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Exp Cell Res. 2014 Sep 10;327(1):57-67. doi: 10.1016/j.yexcr.2014.07.026. Epub 2014 Aug 1.

Direct observation of α-actinin tension and recruitment at focal adhesions during contact growth.

Author information

1
Department of Physiology and Biophysics, SUNY-Buffalo, Buffalo, NY 14260, USA; Department of Mechanical and Aerospace Engineering, SUNY-Buffalo, Buffalo, NY 14260, USA.
2
Department of Mechanical and Aerospace Engineering, SUNY-Buffalo, Buffalo, NY 14260, USA.
3
Department of Physiology and Biophysics, SUNY-Buffalo, Buffalo, NY 14260, USA.
4
National High Magnetic Field Laboratory, Florida State University, Tallahassee, FL 32310, USA; Department of Biological Science, Florida State University, Tallahassee, FL 32310, USA.
5
Department of Physiology and Biophysics, SUNY-Buffalo, Buffalo, NY 14260, USA; Department of Mechanical and Aerospace Engineering, SUNY-Buffalo, Buffalo, NY 14260, USA. Electronic address: zhua@buffalo.edu.

Abstract

Adherent cells interact with extracellular matrix via cell-substrate contacts at focal adhesions. The dynamic assembly and disassembly of focal adhesions enables cell attachment, migration and growth. While the influence of mechanical forces on the formation and growth of focal adhesions has been widely observed, the force loading on specific proteins at focal adhesion complex is not clear. By co-expressing force sensitive α-actinin FRET probes and fluorescence labeled paxillin in MDCK cells, we have simultaneously observed the time-dependent changes in tension in α-actinin and the dynamics of focal adhesion during cell migration. We show that increase in tension in α-actinin at the focal adhesion coincides with elongation of the adhesion in its growth phase. The enlargement of focal adhesion is through a force sensitive recruitment of α-actinin and paxillin to the adhesion sites. Changes in α-actinin tension and correlated relocation of α-actinin in an active adhesion also guide the growth direction of the adhesion. The results support the model that cytoskeletal tension is coupled to focal adhesion via the linking protein, α-actinin at the adhesion complex. Lysophosphatidic acid caused an immediate increase in α-actinin tension followed by drastic focal adhesion formation and elongation. Application of Rho-ROCK inhibitor, Y27632, resulted in reversible reduction in tension in α-actinin and disassociation of focal adhesion, suggesting the involvement of myosin-II mediated contractile force in the focal adhesion dynamics. These findings suggest that α-actinin not only serves as a physical linker between cytoskeleton and integrin, but also participates in force transmission at adhesion sites to facilitate adhesion׳s growth.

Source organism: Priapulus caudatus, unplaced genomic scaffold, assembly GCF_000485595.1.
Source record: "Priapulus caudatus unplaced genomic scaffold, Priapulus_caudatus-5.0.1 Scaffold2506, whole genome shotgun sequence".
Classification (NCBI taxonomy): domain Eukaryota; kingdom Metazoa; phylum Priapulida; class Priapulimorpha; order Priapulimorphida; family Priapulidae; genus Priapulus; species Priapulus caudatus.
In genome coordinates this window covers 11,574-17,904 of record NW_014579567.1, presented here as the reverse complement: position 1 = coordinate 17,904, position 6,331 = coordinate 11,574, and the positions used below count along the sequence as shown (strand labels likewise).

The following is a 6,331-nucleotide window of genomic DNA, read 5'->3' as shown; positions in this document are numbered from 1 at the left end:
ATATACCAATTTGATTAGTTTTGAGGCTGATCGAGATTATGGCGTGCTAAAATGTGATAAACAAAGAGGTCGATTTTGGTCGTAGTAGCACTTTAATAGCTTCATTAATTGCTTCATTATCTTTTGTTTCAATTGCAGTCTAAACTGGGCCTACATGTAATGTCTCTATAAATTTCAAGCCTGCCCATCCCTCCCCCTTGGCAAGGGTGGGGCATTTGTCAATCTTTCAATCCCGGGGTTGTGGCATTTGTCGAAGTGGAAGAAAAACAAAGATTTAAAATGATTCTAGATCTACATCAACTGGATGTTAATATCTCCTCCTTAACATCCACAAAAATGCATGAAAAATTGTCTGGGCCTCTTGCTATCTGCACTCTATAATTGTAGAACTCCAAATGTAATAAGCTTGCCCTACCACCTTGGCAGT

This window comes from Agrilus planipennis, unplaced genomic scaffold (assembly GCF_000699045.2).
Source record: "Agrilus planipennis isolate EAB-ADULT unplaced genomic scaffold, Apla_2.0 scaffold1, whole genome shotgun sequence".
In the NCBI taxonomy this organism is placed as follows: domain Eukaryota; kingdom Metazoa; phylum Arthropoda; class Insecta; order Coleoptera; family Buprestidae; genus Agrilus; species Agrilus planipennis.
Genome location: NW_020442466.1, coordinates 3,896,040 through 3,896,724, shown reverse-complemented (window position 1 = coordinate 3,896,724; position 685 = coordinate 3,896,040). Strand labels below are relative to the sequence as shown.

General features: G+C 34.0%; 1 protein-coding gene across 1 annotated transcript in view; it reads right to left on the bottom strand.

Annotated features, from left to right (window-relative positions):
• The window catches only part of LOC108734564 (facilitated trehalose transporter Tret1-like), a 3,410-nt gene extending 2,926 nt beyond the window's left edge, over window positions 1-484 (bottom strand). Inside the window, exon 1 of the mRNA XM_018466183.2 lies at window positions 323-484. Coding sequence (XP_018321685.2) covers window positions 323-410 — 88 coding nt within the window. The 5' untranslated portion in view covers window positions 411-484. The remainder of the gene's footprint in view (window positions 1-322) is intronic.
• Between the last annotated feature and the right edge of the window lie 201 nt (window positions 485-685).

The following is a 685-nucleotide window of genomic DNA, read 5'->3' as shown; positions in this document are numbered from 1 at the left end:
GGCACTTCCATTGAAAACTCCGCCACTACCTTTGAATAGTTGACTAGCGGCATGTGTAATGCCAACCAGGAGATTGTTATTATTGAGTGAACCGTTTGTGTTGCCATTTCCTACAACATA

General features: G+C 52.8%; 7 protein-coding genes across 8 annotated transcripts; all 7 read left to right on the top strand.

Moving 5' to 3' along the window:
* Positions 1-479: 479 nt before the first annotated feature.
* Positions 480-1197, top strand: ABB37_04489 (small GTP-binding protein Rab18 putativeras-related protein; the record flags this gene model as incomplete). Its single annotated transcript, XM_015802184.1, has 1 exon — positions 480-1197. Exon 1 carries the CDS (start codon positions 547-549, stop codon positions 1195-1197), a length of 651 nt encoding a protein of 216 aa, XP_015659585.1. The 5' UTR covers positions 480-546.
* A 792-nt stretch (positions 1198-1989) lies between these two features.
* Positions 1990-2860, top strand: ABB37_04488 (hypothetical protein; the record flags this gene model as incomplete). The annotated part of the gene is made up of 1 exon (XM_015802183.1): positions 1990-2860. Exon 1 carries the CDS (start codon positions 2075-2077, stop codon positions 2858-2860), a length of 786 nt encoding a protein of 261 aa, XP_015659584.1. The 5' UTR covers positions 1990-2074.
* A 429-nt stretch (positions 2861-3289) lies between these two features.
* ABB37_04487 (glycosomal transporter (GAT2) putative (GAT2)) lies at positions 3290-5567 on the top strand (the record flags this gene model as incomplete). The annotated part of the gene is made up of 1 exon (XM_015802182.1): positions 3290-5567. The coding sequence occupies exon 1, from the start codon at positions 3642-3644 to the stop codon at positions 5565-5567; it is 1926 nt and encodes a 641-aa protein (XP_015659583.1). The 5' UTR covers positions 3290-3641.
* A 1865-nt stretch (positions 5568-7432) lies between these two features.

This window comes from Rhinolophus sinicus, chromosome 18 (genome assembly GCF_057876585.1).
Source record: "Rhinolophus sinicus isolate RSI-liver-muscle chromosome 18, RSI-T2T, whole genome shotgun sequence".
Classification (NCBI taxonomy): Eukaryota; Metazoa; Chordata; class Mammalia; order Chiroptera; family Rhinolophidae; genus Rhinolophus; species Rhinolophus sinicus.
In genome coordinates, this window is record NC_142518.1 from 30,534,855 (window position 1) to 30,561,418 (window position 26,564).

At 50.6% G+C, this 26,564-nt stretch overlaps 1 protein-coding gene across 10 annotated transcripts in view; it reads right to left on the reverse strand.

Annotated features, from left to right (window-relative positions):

KEYWORDS:

Cytoskeleton; FRET; Focal adhesions; Mechanical force; α-Actinin

PMID:
25088253
PMCID:
PMC4153383
DOI:
10.1016/j.yexcr.2014.07.026
[Indexed for MEDLINE]
Free PMC Article

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